Union Pacific Case Study for Strategic Alternatives Essay example

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Union Pacific: A Case Study for Strategic Alternatives PART 1: INTRODUCTION Union Pacific Railroad Company (UNP) is one of the four major railroad companies that transports a variety of goods across North America and is an American staple of industriousness and endurance. Union Pacific with its workforce of 43,000 highly trained people has been in operation since 1862, and its span of operation stretches from Western to Southern United States and internationally into Western Canada and Northern Mexico. The American Association of Railroads has classified Union Pacific as part of the Class I Railroad Group, which consists of seven other railroad companies but Union Pacific is by far the standout…show more content…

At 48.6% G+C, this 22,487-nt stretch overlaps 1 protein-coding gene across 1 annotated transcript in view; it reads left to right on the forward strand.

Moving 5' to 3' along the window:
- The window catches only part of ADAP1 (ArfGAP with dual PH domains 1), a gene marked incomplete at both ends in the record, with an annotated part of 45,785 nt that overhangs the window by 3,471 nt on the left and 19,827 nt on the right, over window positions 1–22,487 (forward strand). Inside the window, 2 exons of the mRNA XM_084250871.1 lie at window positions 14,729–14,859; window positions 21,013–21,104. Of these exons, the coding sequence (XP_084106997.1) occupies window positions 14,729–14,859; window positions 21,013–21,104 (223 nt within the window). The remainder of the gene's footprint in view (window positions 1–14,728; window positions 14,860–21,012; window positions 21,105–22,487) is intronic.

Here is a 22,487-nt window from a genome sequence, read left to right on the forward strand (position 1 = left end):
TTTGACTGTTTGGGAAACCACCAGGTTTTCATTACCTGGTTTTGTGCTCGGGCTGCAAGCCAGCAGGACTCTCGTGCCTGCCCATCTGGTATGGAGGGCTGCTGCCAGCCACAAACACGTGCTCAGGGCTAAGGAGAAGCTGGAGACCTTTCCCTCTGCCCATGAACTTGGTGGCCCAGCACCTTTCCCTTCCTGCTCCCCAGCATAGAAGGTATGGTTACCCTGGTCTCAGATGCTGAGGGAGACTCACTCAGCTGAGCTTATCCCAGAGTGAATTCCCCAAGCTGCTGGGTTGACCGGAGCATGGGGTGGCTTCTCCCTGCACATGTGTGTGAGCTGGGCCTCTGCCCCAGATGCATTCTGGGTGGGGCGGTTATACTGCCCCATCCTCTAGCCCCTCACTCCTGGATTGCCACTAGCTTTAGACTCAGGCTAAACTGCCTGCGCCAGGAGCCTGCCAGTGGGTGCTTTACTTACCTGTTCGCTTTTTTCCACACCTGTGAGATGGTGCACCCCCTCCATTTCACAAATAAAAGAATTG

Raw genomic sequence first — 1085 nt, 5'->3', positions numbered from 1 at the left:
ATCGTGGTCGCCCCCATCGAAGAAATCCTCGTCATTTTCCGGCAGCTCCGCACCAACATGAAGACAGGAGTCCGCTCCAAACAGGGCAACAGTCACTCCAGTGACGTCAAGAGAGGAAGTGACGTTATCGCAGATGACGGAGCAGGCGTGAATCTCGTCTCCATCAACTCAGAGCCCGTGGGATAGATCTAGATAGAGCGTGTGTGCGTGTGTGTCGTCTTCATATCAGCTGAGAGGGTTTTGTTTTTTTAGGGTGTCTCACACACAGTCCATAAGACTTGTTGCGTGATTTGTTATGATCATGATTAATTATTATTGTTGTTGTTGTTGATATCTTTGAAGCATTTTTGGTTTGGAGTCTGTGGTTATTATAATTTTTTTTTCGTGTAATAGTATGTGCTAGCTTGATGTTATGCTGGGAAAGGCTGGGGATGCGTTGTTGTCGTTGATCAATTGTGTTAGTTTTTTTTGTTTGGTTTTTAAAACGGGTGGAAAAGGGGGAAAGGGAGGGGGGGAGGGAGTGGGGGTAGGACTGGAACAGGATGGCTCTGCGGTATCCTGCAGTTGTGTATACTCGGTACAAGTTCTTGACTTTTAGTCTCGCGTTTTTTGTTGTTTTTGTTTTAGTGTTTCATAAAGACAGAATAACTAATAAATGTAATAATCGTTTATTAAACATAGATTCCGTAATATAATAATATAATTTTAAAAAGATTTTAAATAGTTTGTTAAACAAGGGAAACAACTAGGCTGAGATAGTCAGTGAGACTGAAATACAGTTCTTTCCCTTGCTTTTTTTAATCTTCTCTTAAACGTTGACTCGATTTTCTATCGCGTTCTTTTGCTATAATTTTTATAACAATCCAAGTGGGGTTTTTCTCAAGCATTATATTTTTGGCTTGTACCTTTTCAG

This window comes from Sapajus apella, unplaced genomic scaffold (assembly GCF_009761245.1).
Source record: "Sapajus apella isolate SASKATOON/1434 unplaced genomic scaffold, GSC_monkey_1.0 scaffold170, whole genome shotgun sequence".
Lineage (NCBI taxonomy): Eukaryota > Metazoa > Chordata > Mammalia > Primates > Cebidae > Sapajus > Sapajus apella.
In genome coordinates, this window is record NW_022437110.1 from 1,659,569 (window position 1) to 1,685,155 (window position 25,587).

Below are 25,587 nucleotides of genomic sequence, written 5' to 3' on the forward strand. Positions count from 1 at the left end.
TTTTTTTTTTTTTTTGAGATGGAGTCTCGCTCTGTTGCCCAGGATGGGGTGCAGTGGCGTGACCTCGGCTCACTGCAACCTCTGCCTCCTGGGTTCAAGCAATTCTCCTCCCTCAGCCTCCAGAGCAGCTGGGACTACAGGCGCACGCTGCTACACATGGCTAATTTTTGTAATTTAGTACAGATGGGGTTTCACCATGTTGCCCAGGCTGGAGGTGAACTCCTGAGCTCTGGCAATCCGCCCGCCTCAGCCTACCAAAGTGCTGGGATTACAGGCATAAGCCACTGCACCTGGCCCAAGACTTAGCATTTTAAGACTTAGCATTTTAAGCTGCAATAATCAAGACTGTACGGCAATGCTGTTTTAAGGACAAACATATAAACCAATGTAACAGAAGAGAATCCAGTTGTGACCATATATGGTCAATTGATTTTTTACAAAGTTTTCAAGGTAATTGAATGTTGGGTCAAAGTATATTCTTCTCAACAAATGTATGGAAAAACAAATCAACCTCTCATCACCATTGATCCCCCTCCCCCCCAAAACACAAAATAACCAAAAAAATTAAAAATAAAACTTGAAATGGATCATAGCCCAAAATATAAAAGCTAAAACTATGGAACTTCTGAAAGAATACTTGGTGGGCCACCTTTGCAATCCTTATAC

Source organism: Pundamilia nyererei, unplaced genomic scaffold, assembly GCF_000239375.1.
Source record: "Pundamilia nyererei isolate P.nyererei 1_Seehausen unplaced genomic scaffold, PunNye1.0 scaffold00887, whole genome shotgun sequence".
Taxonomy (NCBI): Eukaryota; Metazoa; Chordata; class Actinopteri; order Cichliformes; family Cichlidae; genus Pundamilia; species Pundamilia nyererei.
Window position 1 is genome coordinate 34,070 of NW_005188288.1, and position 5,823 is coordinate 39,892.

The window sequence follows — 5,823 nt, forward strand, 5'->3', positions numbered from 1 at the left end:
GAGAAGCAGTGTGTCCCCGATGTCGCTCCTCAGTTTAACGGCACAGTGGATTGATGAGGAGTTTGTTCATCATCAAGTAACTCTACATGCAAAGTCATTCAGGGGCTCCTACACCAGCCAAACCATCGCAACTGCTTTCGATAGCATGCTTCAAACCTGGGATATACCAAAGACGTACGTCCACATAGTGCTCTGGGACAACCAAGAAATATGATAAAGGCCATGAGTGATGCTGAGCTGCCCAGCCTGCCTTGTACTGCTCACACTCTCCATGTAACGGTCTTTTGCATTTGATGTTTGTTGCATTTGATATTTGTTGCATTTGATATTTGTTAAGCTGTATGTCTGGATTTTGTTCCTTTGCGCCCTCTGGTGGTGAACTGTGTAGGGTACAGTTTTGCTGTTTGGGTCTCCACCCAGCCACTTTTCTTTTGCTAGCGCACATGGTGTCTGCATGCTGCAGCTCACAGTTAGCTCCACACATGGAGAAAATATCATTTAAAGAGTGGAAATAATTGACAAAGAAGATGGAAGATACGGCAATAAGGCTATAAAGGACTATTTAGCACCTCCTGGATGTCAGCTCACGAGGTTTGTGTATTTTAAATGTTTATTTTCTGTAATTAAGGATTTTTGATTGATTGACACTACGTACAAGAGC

One reason is the high capital investment for the development of railroad infrastructures and technologies. Consider this, “between 1980 and 2009 Class I railroads spent $460 billion on infrastructure, equipment maintenance, and upgrades” (Hitt et al. 2011, p. 387). In addition, new rails and routes must be coordinated and integrated into a complex and congested system that is owned and operated by well-established companies. Although there is a clear and formidable barrier into the industry, railroads are not without competition. In addition to the fierce rivalry with the railroad companies within its strategic group, UNP must also compete with the trucking industry. Union Pacific and the rail industry saw a surge in business in 2007 compared to other modes of transportation due to the rising cost of fuel (diesel, jet, and gasoline) and an increase in environmental awareness. This rise and fall of fuel prices have presented both opportunities and challenges for UNP. The trucking industry poses a legitimate threat to the rail industry in terms of freight transportation because of accessibility and logistical versatility. The free-wheeling trucking industry is not subjected to the heavy regulations that the rail industry must face. Trucks are not restricted by complicated rail networks and benefit from the use of roads and highways that are federally and state funded. Whereas UNP and other rail companies must subsidize
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